And then. Tampa got two goals in quick succession when Montreal still held the lead with seven minutes left in the game. Not one - two. All of a sudden Tampa, who stood to gain a lot by winning this game, could have taken the wind out of the Canadiens sails, and the hopes of finally beating Tampa in Tampa, finally beating anyone really, could have been flattened like a pancake.

And then Dale Weise got the Dale-Weiseiest goal ever, in that no one even realized there had even been a goal. But Dale Weise. I cannot count the number of times I have thrown myself to the proverbial ground in the moments Weise provides us with huge goals.

Because no one can deny that some December 28 game was not likely the most important game of the season so far for the Habs. After losing "10 of 11!" - because that sounds so much worse than six straight - and living in an age of social media where it's impossible to ignore fan and media negativity, and wondering: "Would he do that? Would he trade me? Is he actually firing the coach? Am I safe? Will I ever score again?" To tie that game, in its dying minutes, after holding on to the lead for so long was something for the storybooks. Not to be too sappy.

The game went to overtime, the game went to a shootout. Brian Flynn, who even knew that he would become our new shootout specialist? And Max Pacioretty, easily the most frustrated forward on the team, easily the man who put most of the responsibility for the scoring drought and losing streak on his shoulders, stepped out onto the ice. What was this? Michel Therrien - what?

And he scored. He scored. He won the game. And the unabashed look of joy on his face when the bench came to mob him is the moment you live for, as a fan.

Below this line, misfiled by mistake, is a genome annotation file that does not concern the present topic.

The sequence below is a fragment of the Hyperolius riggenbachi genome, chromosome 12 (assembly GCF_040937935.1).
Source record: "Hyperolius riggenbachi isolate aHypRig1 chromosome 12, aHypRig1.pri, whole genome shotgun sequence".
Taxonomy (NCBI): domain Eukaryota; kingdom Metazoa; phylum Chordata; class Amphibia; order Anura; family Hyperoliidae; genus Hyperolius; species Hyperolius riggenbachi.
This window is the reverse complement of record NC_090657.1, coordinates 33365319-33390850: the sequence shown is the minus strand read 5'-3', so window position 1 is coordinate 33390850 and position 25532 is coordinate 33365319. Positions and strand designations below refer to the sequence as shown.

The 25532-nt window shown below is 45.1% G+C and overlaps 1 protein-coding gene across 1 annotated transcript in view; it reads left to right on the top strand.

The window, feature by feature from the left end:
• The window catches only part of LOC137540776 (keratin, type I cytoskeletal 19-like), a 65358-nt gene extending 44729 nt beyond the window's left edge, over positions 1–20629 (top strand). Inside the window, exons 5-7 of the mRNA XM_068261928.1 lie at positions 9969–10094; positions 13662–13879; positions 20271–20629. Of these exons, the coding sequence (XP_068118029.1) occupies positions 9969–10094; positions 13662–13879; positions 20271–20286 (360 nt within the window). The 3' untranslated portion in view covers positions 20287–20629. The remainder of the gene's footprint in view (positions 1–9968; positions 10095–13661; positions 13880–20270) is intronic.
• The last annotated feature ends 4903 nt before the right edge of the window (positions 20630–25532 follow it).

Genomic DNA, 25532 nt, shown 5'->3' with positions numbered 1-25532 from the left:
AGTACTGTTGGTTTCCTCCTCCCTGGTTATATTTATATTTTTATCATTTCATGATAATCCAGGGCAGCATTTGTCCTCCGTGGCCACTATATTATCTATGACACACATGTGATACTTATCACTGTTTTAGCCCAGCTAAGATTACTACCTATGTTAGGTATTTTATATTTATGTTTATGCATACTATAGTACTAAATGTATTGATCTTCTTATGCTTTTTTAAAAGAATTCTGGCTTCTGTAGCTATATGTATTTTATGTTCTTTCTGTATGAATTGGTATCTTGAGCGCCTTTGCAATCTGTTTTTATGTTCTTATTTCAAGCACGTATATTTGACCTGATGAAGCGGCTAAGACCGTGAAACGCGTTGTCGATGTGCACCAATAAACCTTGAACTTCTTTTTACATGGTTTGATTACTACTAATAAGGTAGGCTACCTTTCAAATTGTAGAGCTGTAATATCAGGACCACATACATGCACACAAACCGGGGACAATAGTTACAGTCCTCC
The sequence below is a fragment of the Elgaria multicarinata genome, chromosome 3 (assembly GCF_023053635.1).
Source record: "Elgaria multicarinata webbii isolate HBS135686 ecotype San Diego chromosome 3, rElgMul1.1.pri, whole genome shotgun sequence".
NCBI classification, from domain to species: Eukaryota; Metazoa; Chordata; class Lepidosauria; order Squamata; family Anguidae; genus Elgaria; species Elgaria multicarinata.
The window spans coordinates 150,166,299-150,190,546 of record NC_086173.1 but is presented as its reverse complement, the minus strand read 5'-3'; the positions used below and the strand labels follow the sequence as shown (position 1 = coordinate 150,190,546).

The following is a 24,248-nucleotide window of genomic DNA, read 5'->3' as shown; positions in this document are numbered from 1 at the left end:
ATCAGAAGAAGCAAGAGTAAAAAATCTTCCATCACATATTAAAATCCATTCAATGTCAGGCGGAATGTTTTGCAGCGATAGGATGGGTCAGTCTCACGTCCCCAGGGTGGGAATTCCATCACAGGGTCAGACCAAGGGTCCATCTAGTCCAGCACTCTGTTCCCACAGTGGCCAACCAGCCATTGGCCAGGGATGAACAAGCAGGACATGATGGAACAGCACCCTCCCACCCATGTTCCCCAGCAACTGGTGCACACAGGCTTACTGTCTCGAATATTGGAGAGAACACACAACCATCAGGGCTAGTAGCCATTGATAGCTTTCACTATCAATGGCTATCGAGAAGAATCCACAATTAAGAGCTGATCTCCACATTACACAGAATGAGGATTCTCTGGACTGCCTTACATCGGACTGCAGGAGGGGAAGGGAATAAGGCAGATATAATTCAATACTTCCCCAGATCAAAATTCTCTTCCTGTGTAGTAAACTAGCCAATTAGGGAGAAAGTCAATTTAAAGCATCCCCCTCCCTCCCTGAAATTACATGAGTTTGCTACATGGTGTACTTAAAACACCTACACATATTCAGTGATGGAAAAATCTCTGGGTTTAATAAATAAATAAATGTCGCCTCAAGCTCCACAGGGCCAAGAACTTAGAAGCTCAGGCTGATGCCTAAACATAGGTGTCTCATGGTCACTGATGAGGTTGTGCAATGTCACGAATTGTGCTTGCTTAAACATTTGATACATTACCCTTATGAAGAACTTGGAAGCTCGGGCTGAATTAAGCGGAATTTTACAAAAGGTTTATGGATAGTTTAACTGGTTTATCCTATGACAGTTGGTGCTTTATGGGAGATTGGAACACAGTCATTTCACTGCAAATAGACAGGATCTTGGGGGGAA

It wasn't pretty. But they didn't give up. And they scored three goals. And won.

I don't pretend to have any knowledge of what goes on behind closed doors, and am only going by what Marc Bergevin said yesterday. And I imagine myself in the players shoes, hearing the words that everyone in this room is going to get through this together, and he believes in us, in the group, despite all the scary scenarios being floated, despite not putting together a win in basically a month, would have burst my heart-size meter.

Fans: that win last night came as a result of Marc Bergevin not taking a single one of our suggestions. It also came from Michel Therrien not taking our suggestions. The coach, after the game, laughed about the "criticism" (biggest understatement ever) that he would have received for his decisions in the shootout.

Didn't stop him from making them. And? They worked!

In a healthy organization, like in a family, you go through good times together, but more importantly, you go through bad times together. And like Therrien repeatedly said throughout the streak, it makes you stronger.

For Bergevin, like the patriarch, to first hold that meeting, then articulate what happened in that meeting for all of our ears, solidified that group. It showed them that the negativity outside the room doesn't matter - the only thing that matters is what goes on within the group. And consequently, that's basically the message Bergevin gave to the media.

And the Habs won.

And after a long, long, long time, there was music in the dressing room once again.